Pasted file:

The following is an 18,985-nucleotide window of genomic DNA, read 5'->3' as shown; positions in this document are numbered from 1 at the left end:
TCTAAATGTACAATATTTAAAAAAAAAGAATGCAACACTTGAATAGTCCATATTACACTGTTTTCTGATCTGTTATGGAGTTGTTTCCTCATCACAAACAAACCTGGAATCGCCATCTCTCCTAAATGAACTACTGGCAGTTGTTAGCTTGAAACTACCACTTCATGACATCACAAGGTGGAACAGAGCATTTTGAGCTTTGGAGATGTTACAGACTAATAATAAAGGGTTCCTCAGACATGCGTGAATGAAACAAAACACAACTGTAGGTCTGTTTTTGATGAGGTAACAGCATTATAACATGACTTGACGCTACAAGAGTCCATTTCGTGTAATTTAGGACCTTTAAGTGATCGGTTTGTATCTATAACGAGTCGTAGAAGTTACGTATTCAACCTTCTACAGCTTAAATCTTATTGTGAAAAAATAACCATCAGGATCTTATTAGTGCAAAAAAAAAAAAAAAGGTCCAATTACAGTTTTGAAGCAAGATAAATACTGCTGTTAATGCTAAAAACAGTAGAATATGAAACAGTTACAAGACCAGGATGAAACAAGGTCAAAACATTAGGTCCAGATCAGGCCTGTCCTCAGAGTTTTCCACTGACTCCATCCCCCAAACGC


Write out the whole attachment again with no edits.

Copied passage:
The following is an 18,985-nucleotide window of genomic DNA, read 5'->3' as shown; positions in this document are numbered from 1 at the left end:
TCTAAATGTACAATATTTAAAAAAAAAGAATGCAACACTTGAATAGTCCATATTACACTGTTTTCTGATCTGTTATGGAGTTGTTTCCTCATCACAAACAAACCTGGAATCGCCATCTCTCCTAAATGAACTACTGGCAGTTGTTAGCTTGAAACTACCACTTCATGACATCACAAGGTGGAACAGAGCATTTTGAGCTTTGGAGATGTTACAGACTAATAATAAAGGGTTCCTCAGACATGCGTGAATGAAACAAAACACAACTGTAGGTCTGTTTTTGATGAGGTAACAGCATTATAACATGACTTGACGCTACAAGAGTCCATTTCGTGTAATTTAGGACCTTTAAGTGATCGGTTTGTATCTATAACGAGTCGTAGAAGTTACGTATTCAACCTTCTACAGCTTAAATCTTATTGTGAAAAAATAACCATCAGGATCTTATTAGTGCAAAAAAAAAAAAAAAGGTCCAATTACAGTTTTGAAGCAAGATAAATACTGCTGTTAATGCTAAAAACAGTAGAATATGAAACAGTTACAAGACCAGGATGAAACAAGGTCAAAACATTAGGTCCAGATCAGGCCTGTCCTCAGAGTTTTCCACTGACTCCATCCCCCAAACGC